The last term of university means many different things. Maybe you completed your first year, or you’ve just graduated but at most we are all experiencing an end, in one way or another. This period also marks a time where student associations are opening up with opportunities to become board members. This comes with a lot of triumphant moments, yet also a lot of rejections. I’m going to be honest, after applying to a few associations, I’ve had my fair share of rejections. Aside from those, I’ve also come away with a few more opportunities, but more importantly, I’ve come away with experience.
Yes, sometimes rejection does hurt, especially when it comes to something that you really wanted. However, what you learn is far more beneficial in the long run. Some might already know how to do this, but for me, this was the first time I had to sit and think about how to construct a CV. So, for those of you out there still kind of lost, I completely get you. Though, with the amount of CV’s you’ll end up writing at some point (cater your CV’s according to what you’re applying to by the way!), you’ll end up finding a rhythm and mastering the art of writing it and your motivation letters. Remember, it’s the way you present your experience, not the experience itself.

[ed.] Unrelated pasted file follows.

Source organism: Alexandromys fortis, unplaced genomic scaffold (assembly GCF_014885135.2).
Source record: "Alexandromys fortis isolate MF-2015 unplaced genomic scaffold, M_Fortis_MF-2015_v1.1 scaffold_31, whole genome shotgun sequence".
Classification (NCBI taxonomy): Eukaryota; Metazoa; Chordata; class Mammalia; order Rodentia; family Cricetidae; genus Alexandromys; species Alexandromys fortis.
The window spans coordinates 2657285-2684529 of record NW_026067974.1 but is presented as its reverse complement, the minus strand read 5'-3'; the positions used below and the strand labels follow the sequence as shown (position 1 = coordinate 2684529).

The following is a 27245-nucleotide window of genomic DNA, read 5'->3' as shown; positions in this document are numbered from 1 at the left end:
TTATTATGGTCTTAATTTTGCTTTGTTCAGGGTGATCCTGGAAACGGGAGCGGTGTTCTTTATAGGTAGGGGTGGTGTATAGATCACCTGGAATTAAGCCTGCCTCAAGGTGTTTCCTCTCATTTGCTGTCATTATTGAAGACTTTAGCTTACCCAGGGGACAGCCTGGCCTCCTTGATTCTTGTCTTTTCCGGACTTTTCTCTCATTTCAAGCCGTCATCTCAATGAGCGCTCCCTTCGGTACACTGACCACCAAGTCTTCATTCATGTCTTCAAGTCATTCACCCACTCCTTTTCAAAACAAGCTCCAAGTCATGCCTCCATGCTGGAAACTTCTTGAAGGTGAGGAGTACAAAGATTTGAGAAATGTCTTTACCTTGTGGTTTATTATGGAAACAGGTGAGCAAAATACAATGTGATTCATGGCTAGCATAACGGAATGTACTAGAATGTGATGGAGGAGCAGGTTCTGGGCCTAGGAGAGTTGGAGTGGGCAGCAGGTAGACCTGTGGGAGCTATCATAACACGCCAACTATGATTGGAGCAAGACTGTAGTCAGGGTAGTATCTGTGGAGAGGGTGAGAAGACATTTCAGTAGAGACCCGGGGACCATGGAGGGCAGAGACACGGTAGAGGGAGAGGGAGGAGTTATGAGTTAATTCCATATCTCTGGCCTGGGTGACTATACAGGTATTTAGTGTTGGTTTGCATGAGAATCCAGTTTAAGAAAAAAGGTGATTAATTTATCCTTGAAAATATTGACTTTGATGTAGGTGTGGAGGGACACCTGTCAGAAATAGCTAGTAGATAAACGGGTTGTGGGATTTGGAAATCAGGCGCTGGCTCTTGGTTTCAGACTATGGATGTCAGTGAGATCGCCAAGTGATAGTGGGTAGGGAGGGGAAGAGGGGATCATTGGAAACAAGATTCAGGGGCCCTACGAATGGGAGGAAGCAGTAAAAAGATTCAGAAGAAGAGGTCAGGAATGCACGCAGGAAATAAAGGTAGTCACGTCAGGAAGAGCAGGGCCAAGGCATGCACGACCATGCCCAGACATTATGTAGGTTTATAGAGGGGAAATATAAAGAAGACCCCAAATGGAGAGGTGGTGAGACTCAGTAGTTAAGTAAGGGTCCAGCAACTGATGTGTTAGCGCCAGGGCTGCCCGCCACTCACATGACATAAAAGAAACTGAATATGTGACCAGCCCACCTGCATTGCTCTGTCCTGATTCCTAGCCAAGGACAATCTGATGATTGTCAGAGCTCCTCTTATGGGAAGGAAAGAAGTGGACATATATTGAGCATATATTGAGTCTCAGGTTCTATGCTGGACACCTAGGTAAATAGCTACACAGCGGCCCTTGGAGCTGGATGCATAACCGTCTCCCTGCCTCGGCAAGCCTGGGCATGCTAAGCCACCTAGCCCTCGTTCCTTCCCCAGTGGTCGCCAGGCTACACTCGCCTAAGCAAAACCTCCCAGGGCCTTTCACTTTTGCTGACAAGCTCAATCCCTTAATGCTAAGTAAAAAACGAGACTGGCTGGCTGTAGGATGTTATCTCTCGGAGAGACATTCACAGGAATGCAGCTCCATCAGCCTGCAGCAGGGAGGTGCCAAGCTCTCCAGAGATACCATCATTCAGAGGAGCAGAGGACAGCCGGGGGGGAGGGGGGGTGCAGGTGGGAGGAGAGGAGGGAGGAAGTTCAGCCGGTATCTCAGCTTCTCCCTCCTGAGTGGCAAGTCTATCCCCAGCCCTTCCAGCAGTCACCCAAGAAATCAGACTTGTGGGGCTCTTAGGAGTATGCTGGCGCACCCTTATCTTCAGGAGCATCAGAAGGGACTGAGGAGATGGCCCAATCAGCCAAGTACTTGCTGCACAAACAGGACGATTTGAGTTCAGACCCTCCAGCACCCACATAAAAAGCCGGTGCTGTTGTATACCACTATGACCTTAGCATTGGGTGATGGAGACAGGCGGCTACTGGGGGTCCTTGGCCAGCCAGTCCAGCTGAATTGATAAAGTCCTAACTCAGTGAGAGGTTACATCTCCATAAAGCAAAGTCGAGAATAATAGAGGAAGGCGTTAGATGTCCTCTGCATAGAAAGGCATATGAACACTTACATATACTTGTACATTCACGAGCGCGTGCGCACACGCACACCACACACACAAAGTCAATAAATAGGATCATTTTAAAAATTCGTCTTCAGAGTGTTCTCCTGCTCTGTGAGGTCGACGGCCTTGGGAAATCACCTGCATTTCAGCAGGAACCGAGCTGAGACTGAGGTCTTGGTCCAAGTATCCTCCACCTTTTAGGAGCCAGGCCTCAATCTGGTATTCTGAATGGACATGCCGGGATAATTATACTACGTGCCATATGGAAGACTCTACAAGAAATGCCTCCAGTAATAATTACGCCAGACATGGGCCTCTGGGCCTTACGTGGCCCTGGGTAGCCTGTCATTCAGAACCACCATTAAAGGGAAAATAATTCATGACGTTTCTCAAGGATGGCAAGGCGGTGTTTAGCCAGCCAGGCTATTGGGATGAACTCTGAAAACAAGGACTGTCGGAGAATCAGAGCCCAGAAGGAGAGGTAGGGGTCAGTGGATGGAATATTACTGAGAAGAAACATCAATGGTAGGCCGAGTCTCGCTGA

Once you submit your CV and motivation letter, they might set an interview with you. This can be nerve-wracking but make sure you’re prepared for the interview. Think of some questions you’d like to know about the association and the position you’re applying for. Really understand the association’s ethos, as it’ll come in handy to really portray yourself as someone that they need. Furthermore, make sure that you feel confident going into it, for instance, I put on a full face of makeup just for a 30-minute interview because I felt good doing it. Also, for the life of me, if they ask you how much time you’ll be dedicating to the role, please say it’ll have your full attention, and not that you’ll be balancing two board member roles at the same time. Learn from my mistakes.
The most difficult part of this process is the waiting period, not really sure about whether you’ll get it or not. Congratulations if you do, it’s okay if you don’t, fingers crossed if you’re awaiting that decision. Let it be known that rejections do happen, and at times it is really hard to deal with but the truth is, the fact that we’ve all taken a step to better ourselves and to gain experience is valuable. Sometimes, that position may not be right for you, and for them. Maybe another opportunity will come up that is even better and you’ll forget the days you pondered on wanting to be a part of something else. I think this blogpost is really about understanding the process of applying for a job and that rejection is okay. The end really signifies a new beginning and in this case, the end of this application process may open up more opportunities for you. So congratulations on this win!
Author: Aisya Roslan
Editor: Kat Nivera